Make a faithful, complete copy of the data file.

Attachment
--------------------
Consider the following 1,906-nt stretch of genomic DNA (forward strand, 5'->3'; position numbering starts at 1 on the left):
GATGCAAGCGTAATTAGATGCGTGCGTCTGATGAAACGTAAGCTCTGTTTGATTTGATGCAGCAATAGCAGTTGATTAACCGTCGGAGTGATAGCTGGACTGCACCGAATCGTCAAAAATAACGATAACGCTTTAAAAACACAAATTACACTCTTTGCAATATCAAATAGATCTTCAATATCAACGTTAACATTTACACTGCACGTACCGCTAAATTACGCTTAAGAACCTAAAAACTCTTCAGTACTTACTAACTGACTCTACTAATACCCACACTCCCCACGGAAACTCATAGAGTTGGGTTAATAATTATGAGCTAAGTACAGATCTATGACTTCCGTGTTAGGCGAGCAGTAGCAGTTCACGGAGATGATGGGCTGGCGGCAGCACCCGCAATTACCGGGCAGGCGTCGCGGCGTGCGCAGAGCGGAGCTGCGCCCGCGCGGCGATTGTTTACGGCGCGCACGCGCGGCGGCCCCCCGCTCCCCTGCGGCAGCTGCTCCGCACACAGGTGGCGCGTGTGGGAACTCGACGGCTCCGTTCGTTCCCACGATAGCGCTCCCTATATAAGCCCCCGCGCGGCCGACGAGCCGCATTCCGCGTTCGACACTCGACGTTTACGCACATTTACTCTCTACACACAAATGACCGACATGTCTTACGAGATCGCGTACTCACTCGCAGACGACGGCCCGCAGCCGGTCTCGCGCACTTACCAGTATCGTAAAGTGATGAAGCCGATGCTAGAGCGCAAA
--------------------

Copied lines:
Consider the following 1,906-nt stretch of genomic DNA (forward strand, 5'->3'; position numbering starts at 1 on the left):
GATGCAAGCGTAATTAGATGCGTGCGTCTGATGAAACGTAAGCTCTGTTTGATTTGATGCAGCAATAGCAGTTGATTAACCGTCGGAGTGATAGCTGGACTGCACCGAATCGTCAAAAATAACGATAACGCTTTAAAAACACAAATTACACTCTTTGCAATATCAAATAGATCTTCAATATCAACGTTAACATTTACACTGCACGTACCGCTAAATTACGCTTAAGAACCTAAAAACTCTTCAGTACTTACTAACTGACTCTACTAATACCCACACTCCCCACGGAAACTCATAGAGTTGGGTTAATAATTATGAGCTAAGTACAGATCTATGACTTCCGTGTTAGGCGAGCAGTAGCAGTTCACGGAGATGATGGGCTGGCGGCAGCACCCGCAATTACCGGGCAGGCGTCGCGGCGTGCGCAGAGCGGAGCTGCGCCCGCGCGGCGATTGTTTACGGCGCGCACGCGCGGCGGCCCCCCGCTCCCCTGCGGCAGCTGCTCCGCACACAGGTGGCGCGTGTGGGAACTCGACGGCTCCGTTCGTTCCCACGATAGCGCTCCCTATATAAGCCCCCGCGCGGCCGACGAGCCGCATTCCGCGTTCGACACTCGACGTTTACGCACATTTACTCTCTACACACAAATGACCGACATGTCTTACGAGATCGCGTACTCACTCGCAGACGACGGCCCGCAGCCGGTCTCGCGCACTTACCAGTATCGTAAAGTGATGAAGCCGATGCTAGAGCGCAAA